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the government have been told by the pecks erts, read —— by tex perpts they should —— experts they should test the core of the panel, not the whole panel. we need to do proper fire checks on the insulation behind the panels. again that is something i want to come back to i still want to focus on kensington and chelsea, because the labour councillor robert atkinson, said it is time for the senior leadership of the council to go and the cabinet, because they can't command faith in the way they're handling can't command faith in the way they‘ re handling the can't command faith in the way they're handling the aftermath of g re nfell tower. they're handling the aftermath of grenfell tower. would you agree? they're handling the aftermath of grenfell tower. would you agree ?m is not me for to agree or disagree, asi is not me for to agree or disagree, as i said, i would hope if i was tested this way i wouldn't be running the council meetings like that. it is notjust about the running of the meeting, but the way
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the residents are being treated, they don't feel they're being heard and they're they don't feel they're being heard and they‘ re not they don't feel they're being heard and they're not being housed properly, are they best placed to be handling this, are they doing a good job? i don't know on the ground the exactjob job? i don't know on the ground the exact job they're job? i don't know on the ground the exactjob they're doing. i know from what i have seen on the media that the people we should be focussing on don't appear to be focussed on the way they should be. the people who need the help do not feel they're getting it, therefore is it a pretty obvious conclusion that the people who should be giving the house are not doing a good job and it is time for someone else to take over? that is for the members of kensington or the government to take care of. the local government association does haven't the ability to determine who ru ns haven't the ability to determine who runs a council. you must are a view when you look at it and see what is happening and there are calls for nick paget—brown to go and others to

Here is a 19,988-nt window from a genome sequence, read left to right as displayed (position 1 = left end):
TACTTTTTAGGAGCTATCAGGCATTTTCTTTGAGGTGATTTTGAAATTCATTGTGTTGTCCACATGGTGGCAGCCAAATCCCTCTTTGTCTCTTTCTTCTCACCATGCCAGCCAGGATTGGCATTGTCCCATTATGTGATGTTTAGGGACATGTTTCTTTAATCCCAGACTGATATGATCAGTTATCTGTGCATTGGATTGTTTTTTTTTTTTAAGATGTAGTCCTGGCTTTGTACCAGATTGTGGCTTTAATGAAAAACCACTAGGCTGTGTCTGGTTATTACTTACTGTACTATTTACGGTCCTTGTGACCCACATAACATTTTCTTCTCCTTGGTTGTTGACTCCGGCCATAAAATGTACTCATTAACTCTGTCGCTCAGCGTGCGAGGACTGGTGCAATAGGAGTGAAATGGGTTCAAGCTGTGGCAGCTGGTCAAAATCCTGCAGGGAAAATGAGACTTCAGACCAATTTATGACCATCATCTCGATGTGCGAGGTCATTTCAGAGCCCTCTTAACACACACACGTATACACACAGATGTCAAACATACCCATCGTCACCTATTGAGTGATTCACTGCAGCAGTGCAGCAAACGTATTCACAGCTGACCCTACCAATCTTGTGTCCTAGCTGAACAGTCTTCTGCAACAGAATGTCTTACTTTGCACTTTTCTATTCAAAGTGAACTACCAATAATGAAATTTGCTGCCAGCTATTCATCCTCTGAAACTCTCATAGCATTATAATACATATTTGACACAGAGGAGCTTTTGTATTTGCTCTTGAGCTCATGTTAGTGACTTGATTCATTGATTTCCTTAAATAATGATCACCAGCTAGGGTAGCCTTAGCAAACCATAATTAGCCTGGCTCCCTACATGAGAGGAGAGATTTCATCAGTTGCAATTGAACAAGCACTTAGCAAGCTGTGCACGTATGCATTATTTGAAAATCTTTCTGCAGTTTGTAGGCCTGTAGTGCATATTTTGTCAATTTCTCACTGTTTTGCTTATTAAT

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90, nick paget—brown to go and others to go, who could make them go? can anybody make them go? the councillors can do that if they call an emergency motion they can call a motion of no confidence. 0r an emergency motion they can call a motion of no confidence. or the government can decide it is so bad we are going to put a team of outside people in. and we would help them do that. this is two week on, there are people who are struggling and very unhappy and it doesn't take much thought to work out why. they have lost everything. so two week on, is it time to say, you have had your chance and you have not done what is required. it is time for the member of kenning sing —— kensington and chelsea to decide. i have only seen and chelsea to decide. i have only seen snippets on the media. i can't offer a reasoned view, it would be unreasonable for me to do and unkind
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for the victims to offer opinions about who is best placed to run them. the victims are desperate for people in authority to champion what they, how they feel, what they need. we should all be doing that. all the councillors at kensington and chelsea and around the country, i don't believe anybody‘s walking through their normal lives at the moment. my own organisation has had 25 member of staff working on this because of the scale of the national issue. i can't just because of the scale of the national issue. i can'tjust concentrate on one council. i can't put into words how i feel about the victims and how they have been treated now, i can't do that. i would turn into an angry man shouting at the tv. at the moment the biggest issue we are facing as a country, is everyone of the tests has failed. it is not one or two people who has got it wrong,